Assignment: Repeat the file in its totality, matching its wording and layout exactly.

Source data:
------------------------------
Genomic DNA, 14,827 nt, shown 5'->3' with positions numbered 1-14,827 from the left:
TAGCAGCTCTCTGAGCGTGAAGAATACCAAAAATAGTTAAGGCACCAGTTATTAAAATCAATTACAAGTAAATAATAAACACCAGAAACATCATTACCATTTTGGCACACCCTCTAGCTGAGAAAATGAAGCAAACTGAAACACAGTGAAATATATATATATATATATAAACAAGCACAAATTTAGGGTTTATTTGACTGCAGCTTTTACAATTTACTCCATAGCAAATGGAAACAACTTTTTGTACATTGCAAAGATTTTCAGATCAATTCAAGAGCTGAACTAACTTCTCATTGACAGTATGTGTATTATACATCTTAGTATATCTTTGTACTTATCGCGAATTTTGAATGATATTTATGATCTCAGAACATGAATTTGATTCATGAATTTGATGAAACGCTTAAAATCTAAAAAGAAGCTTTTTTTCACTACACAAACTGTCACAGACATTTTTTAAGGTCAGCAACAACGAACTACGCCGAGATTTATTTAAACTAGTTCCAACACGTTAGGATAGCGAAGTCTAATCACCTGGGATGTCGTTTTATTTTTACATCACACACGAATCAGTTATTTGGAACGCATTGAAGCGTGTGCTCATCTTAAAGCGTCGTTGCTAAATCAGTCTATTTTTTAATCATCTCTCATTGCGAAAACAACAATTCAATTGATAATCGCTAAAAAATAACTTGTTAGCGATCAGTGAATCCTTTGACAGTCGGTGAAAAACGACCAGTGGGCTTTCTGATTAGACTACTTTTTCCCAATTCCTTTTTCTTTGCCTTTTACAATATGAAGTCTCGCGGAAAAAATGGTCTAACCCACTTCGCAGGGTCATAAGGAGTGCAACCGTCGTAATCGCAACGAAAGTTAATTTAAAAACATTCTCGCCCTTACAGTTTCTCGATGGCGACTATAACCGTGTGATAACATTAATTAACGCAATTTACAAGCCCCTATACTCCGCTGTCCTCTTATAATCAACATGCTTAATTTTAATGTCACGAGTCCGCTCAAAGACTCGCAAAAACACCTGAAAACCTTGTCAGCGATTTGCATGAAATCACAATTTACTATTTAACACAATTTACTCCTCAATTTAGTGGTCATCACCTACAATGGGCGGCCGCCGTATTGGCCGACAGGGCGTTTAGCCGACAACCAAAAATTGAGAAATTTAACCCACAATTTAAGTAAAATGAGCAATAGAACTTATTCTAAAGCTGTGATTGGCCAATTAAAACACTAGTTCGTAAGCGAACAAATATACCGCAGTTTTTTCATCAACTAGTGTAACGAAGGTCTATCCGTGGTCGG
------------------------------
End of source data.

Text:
Genomic DNA, 14,827 nt, shown 5'->3' with positions numbered 1-14,827 from the left:
TAGCAGCTCTCTGAGCGTGAAGAATACCAAAAATAGTTAAGGCACCAGTTATTAAAATCAATTACAAGTAAATAATAAACACCAGAAACATCATTACCATTTTGGCACACCCTCTAGCTGAGAAAATGAAGCAAACTGAAACACAGTGAAATATATATATATATATATAAACAAGCACAAATTTAGGGTTTATTTGACTGCAGCTTTTACAATTTACTCCATAGCAAATGGAAACAACTTTTTGTACATTGCAAAGATTTTCAGATCAATTCAAGAGCTGAACTAACTTCTCATTGACAGTATGTGTATTATACATCTTAGTATATCTTTGTACTTATCGCGAATTTTGAATGATATTTATGATCTCAGAACATGAATTTGATTCATGAATTTGATGAAACGCTTAAAATCTAAAAAGAAGCTTTTTTTCACTACACAAACTGTCACAGACATTTTTTAAGGTCAGCAACAACGAACTACGCCGAGATTTATTTAAACTAGTTCCAACACGTTAGGATAGCGAAGTCTAATCACCTGGGATGTCGTTTTATTTTTACATCACACACGAATCAGTTATTTGGAACGCATTGAAGCGTGTGCTCATCTTAAAGCGTCGTTGCTAAATCAGTCTATTTTTTAATCATCTCTCATTGCGAAAACAACAATTCAATTGATAATCGCTAAAAAATAACTTGTTAGCGATCAGTGAATCCTTTGACAGTCGGTGAAAAACGACCAGTGGGCTTTCTGATTAGACTACTTTTTCCCAATTCCTTTTTCTTTGCCTTTTACAATATGAAGTCTCGCGGAAAAAATGGTCTAACCCACTTCGCAGGGTCATAAGGAGTGCAACCGTCGTAATCGCAACGAAAGTTAATTTAAAAACATTCTCGCCCTTACAGTTTCTCGATGGCGACTATAACCGTGTGATAACATTAATTAACGCAATTTACAAGCCCCTATACTCCGCTGTCCTCTTATAATCAACATGCTTAATTTTAATGTCACGAGTCCGCTCAAAGACTCGCAAAAACACCTGAAAACCTTGTCAGCGATTTGCATGAAATCACAATTTACTATTTAACACAATTTACTCCTCAATTTAGTGGTCATCACCTACAATGGGCGGCCGCCGTATTGGCCGACAGGGCGTTTAGCCGACAACCAAAAATTGAGAAATTTAACCCACAATTTAAGTAAAATGAGCAATAGAACTTATTCTAAAGCTGTGATTGGCCAATTAAAACACTAGTTCGTAAGCGAACAAATATACCGCAGTTTTTTCATCAACTAGTGTAACGAAGGTCTATCCGTGGTCGG